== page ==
Its territory was enlarged beyond the original settlement, but portions would be carved up into separate cities and municipalities. Southampton, for example, was incorporated in 1775 and included parts of the territories of modern Montgomery and Easthampton. Westhampton was incorporated in 1778 and Easthampton in 1809. A hamlet of Northampton, called Smith's Ferry, became separated from the rest of the city with the drawing of boundaries for Easthampton; because the village was separated by Mount Tom, the shortest path to from the downtown to this area was a road near the Connecticut River oxbow, subject to flooding. This led to many services such as fire and police being provided by the city of Holyoke rather than Northampton's own municipal departments, after a number of negotiations between the two cities, Smith's Ferry was ceded to Holyoke in 1909 for a sum of $62,000. Congregational preacher and philosopher Jonathan Edwards was a leading figure in a 1734 Christian revival in Northampton.
In the winter of 1734 and the following spring it reached such intensity that it threatened the town's businesses. In the spring of 1735 the movement began to subside and a reaction set in, but the relapse was brief, the Northampton revival, which had spread through the Connecticut River Valley and whose fame had reached England and Scotland, was followed in 1739–1740 by the Great Awakening, under the leadership of Edwards. For this achievement, Edwards is considered one of the founders of evangelical Christianity, he is credited with being one of the primary inspirations for transcendentalism, because of passages like this: "That the works of nature are intended and contrived of God to signify and indigitate spiritual things is evident concerning the rainbow, by God's express revelation." Northampton hosted its own witch trials in the 1700s. Members of the Northampton community were present at the Constitutional Convention in Philadelphia. On August 29, 1786, Daniel Shays and a group of Revolutionary War veterans stopped the civil court from sitting in Northampton, in an uprising known as Shays' Rebellion.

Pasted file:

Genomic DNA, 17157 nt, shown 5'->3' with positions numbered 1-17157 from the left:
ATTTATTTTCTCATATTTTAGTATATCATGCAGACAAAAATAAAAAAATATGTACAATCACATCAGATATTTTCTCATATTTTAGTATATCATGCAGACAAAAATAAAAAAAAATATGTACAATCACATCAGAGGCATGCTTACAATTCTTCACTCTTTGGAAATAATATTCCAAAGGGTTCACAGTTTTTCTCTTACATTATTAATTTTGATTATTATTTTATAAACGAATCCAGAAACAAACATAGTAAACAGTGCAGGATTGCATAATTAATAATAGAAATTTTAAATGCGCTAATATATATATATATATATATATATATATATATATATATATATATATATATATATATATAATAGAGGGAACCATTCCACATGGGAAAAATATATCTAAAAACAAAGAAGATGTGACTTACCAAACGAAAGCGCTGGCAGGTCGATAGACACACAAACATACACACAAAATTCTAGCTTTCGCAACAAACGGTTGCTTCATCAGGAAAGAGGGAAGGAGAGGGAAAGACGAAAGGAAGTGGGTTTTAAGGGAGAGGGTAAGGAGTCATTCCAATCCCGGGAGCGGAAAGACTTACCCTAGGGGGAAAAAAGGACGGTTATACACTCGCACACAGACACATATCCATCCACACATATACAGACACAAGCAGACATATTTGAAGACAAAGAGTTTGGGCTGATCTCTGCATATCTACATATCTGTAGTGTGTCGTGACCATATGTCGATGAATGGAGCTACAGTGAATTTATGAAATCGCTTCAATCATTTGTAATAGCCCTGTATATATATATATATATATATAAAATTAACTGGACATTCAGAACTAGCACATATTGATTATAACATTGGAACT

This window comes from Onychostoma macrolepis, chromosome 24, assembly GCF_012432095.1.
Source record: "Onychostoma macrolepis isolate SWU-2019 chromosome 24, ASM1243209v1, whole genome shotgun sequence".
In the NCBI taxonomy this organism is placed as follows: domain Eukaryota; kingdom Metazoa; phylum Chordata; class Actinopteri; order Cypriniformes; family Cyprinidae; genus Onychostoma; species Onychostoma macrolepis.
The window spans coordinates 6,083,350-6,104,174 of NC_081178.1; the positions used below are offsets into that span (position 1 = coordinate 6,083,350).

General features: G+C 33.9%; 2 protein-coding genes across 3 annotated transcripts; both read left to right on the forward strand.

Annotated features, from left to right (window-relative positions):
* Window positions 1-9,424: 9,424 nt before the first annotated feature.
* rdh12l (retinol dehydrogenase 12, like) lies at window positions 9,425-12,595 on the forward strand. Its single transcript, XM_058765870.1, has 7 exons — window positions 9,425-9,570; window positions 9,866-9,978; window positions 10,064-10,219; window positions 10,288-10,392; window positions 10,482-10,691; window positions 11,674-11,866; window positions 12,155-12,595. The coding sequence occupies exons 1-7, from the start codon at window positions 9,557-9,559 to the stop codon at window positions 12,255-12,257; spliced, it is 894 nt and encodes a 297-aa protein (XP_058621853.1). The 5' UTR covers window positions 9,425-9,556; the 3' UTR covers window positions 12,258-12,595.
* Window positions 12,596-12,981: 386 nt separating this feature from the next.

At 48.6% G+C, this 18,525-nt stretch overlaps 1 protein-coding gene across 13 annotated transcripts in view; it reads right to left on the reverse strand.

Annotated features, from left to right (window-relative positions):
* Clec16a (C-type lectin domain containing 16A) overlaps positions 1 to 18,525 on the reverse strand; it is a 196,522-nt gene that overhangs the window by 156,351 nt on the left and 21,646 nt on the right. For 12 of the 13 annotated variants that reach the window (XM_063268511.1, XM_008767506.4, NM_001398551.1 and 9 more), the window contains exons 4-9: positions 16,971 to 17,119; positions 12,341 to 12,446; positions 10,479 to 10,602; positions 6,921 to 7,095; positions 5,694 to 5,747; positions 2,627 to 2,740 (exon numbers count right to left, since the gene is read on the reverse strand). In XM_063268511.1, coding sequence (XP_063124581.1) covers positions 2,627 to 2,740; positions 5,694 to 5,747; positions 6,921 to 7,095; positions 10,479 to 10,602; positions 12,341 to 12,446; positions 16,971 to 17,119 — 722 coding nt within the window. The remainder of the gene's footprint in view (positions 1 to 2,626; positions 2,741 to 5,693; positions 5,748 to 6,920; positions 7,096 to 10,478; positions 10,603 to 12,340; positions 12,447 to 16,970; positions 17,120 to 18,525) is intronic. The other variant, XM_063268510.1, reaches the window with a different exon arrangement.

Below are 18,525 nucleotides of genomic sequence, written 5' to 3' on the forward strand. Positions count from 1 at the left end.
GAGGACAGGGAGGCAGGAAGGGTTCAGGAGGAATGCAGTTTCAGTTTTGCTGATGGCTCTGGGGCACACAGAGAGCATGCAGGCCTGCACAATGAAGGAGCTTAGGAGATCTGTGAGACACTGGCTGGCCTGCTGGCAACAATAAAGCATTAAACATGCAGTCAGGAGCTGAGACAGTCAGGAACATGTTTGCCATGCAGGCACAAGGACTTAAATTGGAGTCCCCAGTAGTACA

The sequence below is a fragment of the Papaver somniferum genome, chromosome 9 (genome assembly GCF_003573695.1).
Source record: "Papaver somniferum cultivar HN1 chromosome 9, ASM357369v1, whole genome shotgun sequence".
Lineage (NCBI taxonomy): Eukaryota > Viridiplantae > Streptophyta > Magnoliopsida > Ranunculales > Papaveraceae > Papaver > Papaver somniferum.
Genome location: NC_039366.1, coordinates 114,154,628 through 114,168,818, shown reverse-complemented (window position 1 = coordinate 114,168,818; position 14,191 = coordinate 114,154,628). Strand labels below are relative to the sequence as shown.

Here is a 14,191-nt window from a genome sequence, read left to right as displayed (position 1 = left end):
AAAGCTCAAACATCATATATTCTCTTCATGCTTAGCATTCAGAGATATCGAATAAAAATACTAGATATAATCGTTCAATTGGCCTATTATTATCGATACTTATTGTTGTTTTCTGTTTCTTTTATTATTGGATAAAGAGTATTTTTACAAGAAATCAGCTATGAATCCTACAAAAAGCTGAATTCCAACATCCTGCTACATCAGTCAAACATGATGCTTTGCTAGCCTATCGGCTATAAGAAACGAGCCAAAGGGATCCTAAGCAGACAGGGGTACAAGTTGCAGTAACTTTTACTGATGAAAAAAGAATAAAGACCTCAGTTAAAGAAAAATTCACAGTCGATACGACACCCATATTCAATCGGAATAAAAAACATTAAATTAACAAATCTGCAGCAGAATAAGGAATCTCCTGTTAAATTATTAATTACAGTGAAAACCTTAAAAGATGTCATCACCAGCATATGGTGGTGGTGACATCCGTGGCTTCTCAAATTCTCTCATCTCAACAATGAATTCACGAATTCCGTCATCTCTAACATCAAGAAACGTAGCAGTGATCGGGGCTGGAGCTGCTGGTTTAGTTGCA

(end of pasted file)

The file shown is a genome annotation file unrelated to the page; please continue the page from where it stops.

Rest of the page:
In 1805 a crowd of 15,000 gathered in Northampton to watch the executions of two Irishmen convicted of murder: Dominic Daley, 34, James Halligan, 27. The crowd, composed of New England Protestants of English ancestry, lit bonfires and expressed virulently anti-Irish and anti-Catholic sentiments; the trial evidence against Daley and Halligan was sparse, contrived, p